I’ll bet you don’t know why the keys on your keyboard are laid out as they are...QWERTY , and so on. I didn’t, although once in a while I wondered myself.
Thank you Yahoo answers!
Quickly; they were laid out by a gentleman named Scholes in 1870 (or thereabouts), to separate the letters most commonly used in the English language so that the heavy metal bars holding the letters would not jam at high speed typing. Not the most efficient anymore, because of Dvorak (not the incredible composer), but most everyone is comfortable with the layout as it has existed for nearly a century and a half. We are creatures of habit, yes?
In my high school typing class we used very old manual machines. I can’t remember who manufactured them. Probably Underwood or Royal? But they were at least as ancient as the wonderful old nuns who taught in the school. After a semester of instruction by Sister Mary Dolorine…okay, Sister Mary George, lol…my top speed was 35 words/minute with no errors. Not that terrific. But, who cared, really? I had no plans to become a secretary. Now, Eddie Mondragon, “Moondoggie”, played the accordion. He could type upwards of 75 words/minute, error free, which feat raised him enormously in everyone’s eyes, especially in view of the fact that he was the co-captain of out football team, and a fierce hitter. I wonder how proficient at typing someone like Rochmaninov would have been? It is said his fingers moved at lightning speed on the piano keys.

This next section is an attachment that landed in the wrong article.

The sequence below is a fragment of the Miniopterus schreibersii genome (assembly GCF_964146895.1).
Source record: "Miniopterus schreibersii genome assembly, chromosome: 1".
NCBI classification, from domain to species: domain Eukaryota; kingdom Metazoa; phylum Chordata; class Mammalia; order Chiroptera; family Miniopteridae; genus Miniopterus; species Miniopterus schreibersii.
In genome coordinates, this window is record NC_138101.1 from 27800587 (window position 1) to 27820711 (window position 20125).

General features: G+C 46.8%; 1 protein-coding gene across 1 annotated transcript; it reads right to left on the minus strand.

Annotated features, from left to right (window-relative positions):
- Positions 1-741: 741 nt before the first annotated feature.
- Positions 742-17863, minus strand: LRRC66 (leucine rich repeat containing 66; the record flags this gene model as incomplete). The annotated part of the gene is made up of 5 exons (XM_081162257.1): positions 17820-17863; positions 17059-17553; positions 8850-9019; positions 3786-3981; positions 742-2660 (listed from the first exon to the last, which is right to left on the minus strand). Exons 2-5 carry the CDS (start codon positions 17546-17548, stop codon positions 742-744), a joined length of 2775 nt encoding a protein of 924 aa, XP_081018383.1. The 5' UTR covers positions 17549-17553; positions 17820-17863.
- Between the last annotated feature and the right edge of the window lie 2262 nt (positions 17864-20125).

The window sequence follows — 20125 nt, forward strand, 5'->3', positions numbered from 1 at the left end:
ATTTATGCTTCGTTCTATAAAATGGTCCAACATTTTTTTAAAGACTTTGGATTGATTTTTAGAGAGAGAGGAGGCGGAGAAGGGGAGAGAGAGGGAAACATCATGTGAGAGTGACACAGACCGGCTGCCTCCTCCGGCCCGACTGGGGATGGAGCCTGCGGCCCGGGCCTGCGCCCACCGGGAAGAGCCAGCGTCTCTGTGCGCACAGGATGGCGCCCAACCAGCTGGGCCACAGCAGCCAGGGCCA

Anyway, I have gotten into the habit of looking, not at a piece of paper with script on it sitting on my desk as I type, but at the screen in front of me. Speed is not that important. Still, I rarely look at the keys, unless I notice “the” coming out as rW…oops! I shifted my left hand one key over!
I’m tired of rain!